No. 2:13-cv-1264-KJM-EFB PS
FINDINGS AND RECOMMENDATIONS
This case, in which plaintiff is proceeding in propria persona, was referred to the undersigned under Local Rule 302(c)(21), pursuant to 28 U.S.C. § 636(b)(1). On July 10, 2013, the undersigned granted plaintiff's request for leave to proceed in forma pauperis pursuant to 28 U.S.C. § 1915, but dismissed plaintiff's complaint with leave to amend pursuant to 28 U.S.C. § 1915(e)(2). ECF No. 3. The order noted that although the purported basis for this court's subject matter jurisdiction was/is his claim for damages under the Comprehensive Environmental Response, Compensation, and Liability Act ("CERCLA"), 42 U.S.C. §§ 9601, et seq., private damages are unavailable under CERCLA. Id. at 3-4. Therefore, plaintiff's CERCLA claim and his complaint were dismissed. Plaintiff was granted leave to file an amended complaint if he could allege a cognizable legal theory against a proper defendant and sufficient facts in support of that cognizable legal theory. Id. at 4.
Plaintiff filed a "statement" on July 9, 2013, ECF No. 4, and then an amended complaint on July 30, 2013, ECF No. 6. The court will construe each of plaintiff's filings as a purported amended complaint. However, neither of the filings states a cognizable claim or a basis for this court's jurisdiction. Accordingly, as discussed below, it is recommended that those filings be dismissed without further leave to amend.
The statement was not referenced in this court's July 10, 2013 order since it had not yet appeared on the docket at the time that order was issued.
Also on July 30, 2013, plaintiff filed a motion for a limitless credit card through the Federal Reserve. ECF No. 7. However, because plaintiff has not shown he is entitled to such relief, that request should be denied.
As noted in the July 10, 2013 order, although pro se pleadings are liberally construed, see Haines v. Kerner, 404 U.S. 519, 520-21 (1972), a complaint, or portion thereof, should be dismissed for failure to state a claim if it fails to set forth "enough facts to state a claim to relief that is plausible on its face." Bell Atl. Corp. v. Twombly, 550 U.S. 544, 554, 562-563 (2007) (citing Conley v. Gibson, 355 U.S. 41 (1957)); see also Fed. R. Civ. P. 12(b)(6). "[A] plaintiff's obligation to provide the 'grounds' of his 'entitlement to relief' requires more than labels and conclusions, and a formulaic recitation of a cause of action's elements will not do. Factual allegations must be enough to raise a right to relief above the speculative level on the assumption that all of the complaint's allegations are true." Id. (citations omitted). Dismissal is appropriate based either on the lack of cognizable legal theories or the lack of pleading sufficient facts to support cognizable legal theories. Balistreri v. Pacifica Police Dep't, 901 F.2d 696, 699 (9th Cir. 1990).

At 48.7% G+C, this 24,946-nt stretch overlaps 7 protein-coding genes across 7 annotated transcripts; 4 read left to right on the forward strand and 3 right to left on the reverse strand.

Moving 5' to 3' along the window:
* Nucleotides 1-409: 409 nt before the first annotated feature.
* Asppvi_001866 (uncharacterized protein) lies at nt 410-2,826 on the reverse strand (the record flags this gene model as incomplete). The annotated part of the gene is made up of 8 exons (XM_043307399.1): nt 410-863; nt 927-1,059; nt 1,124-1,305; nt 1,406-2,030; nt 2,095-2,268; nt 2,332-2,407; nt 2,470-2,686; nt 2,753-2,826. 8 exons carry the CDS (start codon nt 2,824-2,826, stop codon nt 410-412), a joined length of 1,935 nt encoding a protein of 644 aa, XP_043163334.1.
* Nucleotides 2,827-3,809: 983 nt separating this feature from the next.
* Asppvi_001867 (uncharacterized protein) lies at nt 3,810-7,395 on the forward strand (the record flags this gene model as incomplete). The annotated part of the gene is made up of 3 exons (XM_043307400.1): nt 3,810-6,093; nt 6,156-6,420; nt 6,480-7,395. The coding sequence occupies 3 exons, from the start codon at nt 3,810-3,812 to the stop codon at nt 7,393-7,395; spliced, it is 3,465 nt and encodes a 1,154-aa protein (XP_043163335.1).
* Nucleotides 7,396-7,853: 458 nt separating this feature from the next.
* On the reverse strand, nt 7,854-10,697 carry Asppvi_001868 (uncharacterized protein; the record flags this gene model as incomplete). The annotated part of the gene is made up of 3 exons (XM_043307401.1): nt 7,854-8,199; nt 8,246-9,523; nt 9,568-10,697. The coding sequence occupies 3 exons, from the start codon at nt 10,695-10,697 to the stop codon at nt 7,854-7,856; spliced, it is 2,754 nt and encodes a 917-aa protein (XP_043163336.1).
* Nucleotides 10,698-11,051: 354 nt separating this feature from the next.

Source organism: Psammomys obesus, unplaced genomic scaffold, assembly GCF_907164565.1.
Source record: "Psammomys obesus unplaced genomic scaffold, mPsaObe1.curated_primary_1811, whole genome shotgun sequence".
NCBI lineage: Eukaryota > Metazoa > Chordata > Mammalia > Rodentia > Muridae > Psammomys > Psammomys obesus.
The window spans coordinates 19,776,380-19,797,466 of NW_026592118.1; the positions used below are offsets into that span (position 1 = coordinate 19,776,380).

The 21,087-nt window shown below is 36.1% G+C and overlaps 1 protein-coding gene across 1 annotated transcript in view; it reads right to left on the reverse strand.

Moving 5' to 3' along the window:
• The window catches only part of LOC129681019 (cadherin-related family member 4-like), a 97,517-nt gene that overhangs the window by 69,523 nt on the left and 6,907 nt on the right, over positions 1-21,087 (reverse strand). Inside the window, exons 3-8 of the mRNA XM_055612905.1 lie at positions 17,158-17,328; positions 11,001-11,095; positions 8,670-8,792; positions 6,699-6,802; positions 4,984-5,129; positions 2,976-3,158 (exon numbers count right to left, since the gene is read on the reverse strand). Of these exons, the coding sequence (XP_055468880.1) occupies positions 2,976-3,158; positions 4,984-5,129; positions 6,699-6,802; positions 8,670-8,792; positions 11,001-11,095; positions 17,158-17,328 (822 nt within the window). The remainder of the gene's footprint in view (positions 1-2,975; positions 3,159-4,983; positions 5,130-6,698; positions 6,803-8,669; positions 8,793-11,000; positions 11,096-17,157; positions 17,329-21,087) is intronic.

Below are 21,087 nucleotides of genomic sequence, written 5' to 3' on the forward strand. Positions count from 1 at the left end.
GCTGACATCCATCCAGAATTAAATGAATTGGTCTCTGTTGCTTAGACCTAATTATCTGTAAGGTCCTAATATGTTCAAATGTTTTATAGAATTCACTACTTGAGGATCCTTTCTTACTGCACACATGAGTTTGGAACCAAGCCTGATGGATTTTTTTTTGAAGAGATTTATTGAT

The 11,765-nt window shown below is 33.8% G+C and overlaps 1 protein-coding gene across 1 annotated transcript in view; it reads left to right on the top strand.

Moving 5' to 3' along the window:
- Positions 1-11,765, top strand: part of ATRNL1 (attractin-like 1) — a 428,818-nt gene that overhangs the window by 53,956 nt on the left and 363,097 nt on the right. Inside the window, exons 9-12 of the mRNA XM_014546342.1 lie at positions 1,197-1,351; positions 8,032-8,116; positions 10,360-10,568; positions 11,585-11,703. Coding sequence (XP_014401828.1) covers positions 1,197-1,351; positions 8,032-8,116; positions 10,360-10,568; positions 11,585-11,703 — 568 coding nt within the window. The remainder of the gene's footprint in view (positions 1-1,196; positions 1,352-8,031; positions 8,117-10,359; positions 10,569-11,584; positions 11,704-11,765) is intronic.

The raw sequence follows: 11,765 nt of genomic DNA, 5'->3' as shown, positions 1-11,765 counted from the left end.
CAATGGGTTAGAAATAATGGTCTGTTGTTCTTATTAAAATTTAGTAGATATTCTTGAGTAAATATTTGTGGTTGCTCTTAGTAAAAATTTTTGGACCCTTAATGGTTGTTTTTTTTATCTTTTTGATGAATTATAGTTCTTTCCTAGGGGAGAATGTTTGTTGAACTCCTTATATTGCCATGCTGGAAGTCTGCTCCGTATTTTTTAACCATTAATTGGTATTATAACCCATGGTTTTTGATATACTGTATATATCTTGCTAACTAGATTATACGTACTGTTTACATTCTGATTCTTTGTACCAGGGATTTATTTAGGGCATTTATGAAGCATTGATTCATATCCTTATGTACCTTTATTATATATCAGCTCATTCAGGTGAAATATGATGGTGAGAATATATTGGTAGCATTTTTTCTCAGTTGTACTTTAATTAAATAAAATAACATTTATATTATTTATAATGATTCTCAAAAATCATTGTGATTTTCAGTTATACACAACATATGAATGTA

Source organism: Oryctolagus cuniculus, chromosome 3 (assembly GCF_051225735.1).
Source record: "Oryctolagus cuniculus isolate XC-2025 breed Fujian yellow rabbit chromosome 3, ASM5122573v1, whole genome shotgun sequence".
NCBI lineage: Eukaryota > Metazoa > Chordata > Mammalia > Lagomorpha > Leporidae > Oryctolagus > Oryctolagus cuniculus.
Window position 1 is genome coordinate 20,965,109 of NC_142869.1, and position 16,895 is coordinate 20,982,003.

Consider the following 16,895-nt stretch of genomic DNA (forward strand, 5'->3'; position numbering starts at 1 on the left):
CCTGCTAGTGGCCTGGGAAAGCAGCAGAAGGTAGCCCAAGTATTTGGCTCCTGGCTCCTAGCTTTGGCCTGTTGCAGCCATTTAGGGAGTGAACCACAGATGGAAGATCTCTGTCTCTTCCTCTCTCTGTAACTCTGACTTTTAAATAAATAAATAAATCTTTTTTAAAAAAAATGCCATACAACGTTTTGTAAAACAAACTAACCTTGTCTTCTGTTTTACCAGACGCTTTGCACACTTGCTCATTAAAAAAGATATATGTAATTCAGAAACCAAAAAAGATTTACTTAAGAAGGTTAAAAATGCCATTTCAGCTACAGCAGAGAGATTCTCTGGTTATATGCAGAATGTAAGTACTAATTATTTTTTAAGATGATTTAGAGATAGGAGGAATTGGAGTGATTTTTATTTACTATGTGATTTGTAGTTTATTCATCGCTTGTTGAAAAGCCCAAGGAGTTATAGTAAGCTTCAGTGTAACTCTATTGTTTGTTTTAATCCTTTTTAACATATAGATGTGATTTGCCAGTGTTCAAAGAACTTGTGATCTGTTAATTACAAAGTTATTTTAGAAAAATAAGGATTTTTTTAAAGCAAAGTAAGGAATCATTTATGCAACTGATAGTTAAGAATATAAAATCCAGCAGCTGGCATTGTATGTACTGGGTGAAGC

In reviewing a complaint under this standard, the court must accept as true the allegations of the complaint in question, Hospital Bldg. Co. v. Rex Hosp. Trustees, 425 U.S. 738, 740 (1976), construe the pleading in the light most favorable to the plaintiff, and resolve all doubts in the plaintiff's favor, Jenkins v. McKeithen, 395 U.S. 411, 421 (1969). A pro se plaintiff must satisfy the pleading requirements of Rule 8(a) of the Federal Rules of Civil Procedure. Rule 8(a)(2) "requires a complaint to include a short and plain statement of the claim showing that the pleader is entitled to relief, in order to give the defendant fair notice of what the claim is and the grounds upon which it rests." Bell Atl. Corp. v. Twombly, 550 U.S. 544, 554, 562-563 (2007) (citing Conley v. Gibson, 355 U.S. 41 (1957)).